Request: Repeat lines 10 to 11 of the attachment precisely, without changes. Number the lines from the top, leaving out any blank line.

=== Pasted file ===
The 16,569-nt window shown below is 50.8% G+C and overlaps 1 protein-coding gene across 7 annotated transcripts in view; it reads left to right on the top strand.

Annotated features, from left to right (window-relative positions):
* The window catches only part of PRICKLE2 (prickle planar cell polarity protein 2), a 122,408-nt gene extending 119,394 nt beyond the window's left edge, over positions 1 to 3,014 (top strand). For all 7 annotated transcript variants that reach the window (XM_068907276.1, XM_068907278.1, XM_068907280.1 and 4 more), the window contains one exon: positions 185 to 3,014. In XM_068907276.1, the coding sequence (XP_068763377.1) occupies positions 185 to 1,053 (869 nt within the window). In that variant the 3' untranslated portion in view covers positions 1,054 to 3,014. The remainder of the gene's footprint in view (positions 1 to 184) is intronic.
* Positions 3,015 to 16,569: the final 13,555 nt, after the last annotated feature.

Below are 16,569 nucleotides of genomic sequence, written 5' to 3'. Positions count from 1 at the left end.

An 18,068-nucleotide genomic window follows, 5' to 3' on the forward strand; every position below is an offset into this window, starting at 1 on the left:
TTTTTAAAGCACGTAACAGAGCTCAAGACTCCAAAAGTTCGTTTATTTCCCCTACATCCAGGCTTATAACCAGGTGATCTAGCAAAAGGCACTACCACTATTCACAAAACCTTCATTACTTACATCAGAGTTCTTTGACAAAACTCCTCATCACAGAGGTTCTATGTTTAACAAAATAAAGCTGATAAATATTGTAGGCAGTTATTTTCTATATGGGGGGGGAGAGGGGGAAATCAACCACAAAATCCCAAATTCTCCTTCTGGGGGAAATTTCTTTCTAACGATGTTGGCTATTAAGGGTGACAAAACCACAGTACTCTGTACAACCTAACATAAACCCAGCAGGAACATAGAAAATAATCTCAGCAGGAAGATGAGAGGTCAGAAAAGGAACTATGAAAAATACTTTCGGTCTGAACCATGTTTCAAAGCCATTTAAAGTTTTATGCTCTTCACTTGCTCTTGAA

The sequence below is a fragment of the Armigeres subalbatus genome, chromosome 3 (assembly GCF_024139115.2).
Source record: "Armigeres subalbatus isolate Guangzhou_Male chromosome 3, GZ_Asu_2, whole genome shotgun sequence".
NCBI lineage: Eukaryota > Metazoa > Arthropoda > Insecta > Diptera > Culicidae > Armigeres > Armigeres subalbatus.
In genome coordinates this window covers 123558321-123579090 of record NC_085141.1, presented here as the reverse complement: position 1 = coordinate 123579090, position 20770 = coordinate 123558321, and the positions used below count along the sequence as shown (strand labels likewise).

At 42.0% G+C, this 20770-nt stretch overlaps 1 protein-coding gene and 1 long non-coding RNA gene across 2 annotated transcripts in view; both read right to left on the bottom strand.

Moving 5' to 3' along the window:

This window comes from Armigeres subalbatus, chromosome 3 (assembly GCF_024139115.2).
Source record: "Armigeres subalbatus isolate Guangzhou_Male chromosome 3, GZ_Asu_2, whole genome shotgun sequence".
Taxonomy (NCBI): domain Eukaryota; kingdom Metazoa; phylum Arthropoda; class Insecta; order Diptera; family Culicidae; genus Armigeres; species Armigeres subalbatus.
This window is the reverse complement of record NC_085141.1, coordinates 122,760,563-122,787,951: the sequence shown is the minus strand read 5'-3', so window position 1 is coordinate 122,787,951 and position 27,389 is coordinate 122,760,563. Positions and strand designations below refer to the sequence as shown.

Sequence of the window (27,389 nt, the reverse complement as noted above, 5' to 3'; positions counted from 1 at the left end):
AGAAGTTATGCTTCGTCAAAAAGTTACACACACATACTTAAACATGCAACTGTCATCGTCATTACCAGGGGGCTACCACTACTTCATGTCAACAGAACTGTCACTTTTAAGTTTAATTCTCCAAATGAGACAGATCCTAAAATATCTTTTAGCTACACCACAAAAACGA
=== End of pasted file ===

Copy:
NCBI lineage: Eukaryota > Metazoa > Arthropoda > Insecta > Diptera > Culicidae > Armigeres > Armigeres subalbatus.
In genome coordinates this window covers 123558321-123579090 of record NC_085141.1, presented here as the reverse complement: position 1 = coordinate 123579090, position 20770 = coordinate 123558321, and the positions used below count along the sequence as shown (strand labels likewise).